The orange trace is from one of the newer Thunderbolts from the 2008 TAPR group purchase, which, as noted,
already has a 10811-class OCXO. Improving the performance of this particular Thunderbolt would not be trivial.
The graph above shows how well a Thunderbolt can perform when carefully optimized. The blue trace depicts the typical performance of a late-model Thunderbolt from the TAPR group purchase with its factory default settings, including the default control-loop time constant of 100 seconds. High quality OCXOs will actually lose performance when steered by a GPS receiver at such short timescales, especially when operated in a benign environment, so you'll probably want to increase the time constant when upgrading the OCXO. As with any PLL, the loop parameters interact to some extent, so the optimization process tends to involve adjustment of several values.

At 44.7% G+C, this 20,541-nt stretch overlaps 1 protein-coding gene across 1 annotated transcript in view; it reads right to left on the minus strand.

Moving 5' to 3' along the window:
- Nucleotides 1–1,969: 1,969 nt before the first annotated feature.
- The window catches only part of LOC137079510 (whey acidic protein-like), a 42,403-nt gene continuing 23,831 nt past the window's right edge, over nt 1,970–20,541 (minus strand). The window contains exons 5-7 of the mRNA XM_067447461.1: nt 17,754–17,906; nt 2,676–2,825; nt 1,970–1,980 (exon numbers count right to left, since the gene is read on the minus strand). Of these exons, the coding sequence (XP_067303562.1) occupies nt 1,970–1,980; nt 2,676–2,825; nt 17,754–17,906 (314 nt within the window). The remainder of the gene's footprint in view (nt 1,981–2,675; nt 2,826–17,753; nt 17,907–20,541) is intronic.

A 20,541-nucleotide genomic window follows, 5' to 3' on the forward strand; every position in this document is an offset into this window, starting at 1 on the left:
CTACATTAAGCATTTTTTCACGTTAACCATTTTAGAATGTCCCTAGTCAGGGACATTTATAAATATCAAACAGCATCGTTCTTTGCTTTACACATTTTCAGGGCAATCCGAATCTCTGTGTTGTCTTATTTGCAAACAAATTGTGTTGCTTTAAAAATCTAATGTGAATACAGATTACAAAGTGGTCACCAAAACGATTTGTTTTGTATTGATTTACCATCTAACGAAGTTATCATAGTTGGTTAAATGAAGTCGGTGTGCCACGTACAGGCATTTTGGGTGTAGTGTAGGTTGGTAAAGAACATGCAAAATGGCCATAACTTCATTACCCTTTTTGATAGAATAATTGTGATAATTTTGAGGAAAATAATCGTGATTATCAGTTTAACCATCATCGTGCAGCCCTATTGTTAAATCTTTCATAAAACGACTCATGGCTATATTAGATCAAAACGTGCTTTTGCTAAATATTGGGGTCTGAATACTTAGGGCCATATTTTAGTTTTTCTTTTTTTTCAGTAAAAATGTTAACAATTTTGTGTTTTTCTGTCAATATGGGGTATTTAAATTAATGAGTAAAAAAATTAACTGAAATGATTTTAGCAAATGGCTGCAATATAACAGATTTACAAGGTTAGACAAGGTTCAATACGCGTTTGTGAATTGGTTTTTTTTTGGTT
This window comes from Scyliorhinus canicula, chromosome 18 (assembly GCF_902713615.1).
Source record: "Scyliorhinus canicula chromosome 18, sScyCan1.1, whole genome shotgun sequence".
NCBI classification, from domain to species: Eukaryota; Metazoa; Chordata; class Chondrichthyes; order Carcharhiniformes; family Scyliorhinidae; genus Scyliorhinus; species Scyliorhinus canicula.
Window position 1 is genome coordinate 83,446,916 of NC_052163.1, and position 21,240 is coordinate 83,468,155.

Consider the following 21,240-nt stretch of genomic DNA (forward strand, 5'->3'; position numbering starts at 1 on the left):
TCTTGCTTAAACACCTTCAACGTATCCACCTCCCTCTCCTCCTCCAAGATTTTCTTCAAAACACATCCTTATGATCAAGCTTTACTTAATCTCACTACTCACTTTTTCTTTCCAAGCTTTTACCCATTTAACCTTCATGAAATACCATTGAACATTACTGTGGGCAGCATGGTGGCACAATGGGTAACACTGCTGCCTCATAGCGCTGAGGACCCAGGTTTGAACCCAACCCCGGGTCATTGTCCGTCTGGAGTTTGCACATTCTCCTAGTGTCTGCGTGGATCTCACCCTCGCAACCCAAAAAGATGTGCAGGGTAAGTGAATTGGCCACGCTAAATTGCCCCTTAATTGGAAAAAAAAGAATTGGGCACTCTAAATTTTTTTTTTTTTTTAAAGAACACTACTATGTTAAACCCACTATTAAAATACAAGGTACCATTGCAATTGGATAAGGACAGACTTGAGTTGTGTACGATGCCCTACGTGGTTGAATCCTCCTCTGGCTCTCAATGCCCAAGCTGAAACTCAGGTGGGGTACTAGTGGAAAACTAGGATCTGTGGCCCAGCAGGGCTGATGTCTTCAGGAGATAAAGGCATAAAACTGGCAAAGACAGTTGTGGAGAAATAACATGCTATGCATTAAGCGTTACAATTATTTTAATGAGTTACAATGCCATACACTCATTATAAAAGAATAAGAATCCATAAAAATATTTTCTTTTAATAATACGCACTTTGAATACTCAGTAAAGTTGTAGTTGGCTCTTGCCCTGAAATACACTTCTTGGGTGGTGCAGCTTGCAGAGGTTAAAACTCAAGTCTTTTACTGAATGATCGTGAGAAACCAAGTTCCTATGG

The magenta trace was taken after the following modifications, in (rough) order of importance:
The magenta trace is actually limited at timescales
below 10 seconds by noise from the HP 5065A rubidium standard. The green trace gives a better
idea of the 10811-based Thunderbolt's short-term performance, as its reference is a very stable undisciplined OCXO.
At right is a detailed plot by Warren Sarkinson showing the behavior of a stock Thunderbolt with 3.00 firmware, Trimble-labelled OCXO, and tweaked disciplining parameters under extended holdover conditions. (Click the image for a full-sized version -- the details are worth it.) The ability of the Thunderbolt's firmware to maintain control of the OCXO without a usable GPS signal is impressive.
This plot gives you a good "feel" for the difference in stability between
a GPS standard and a high-quality crystal oscillator by itself. Towards the end of the white trace, the
combined effects of the oscillator's aging rate and temperature coefficient are
plainly evident. On the other hand, for the first six days, the Thunderbolt was locked to GPS and its temperature was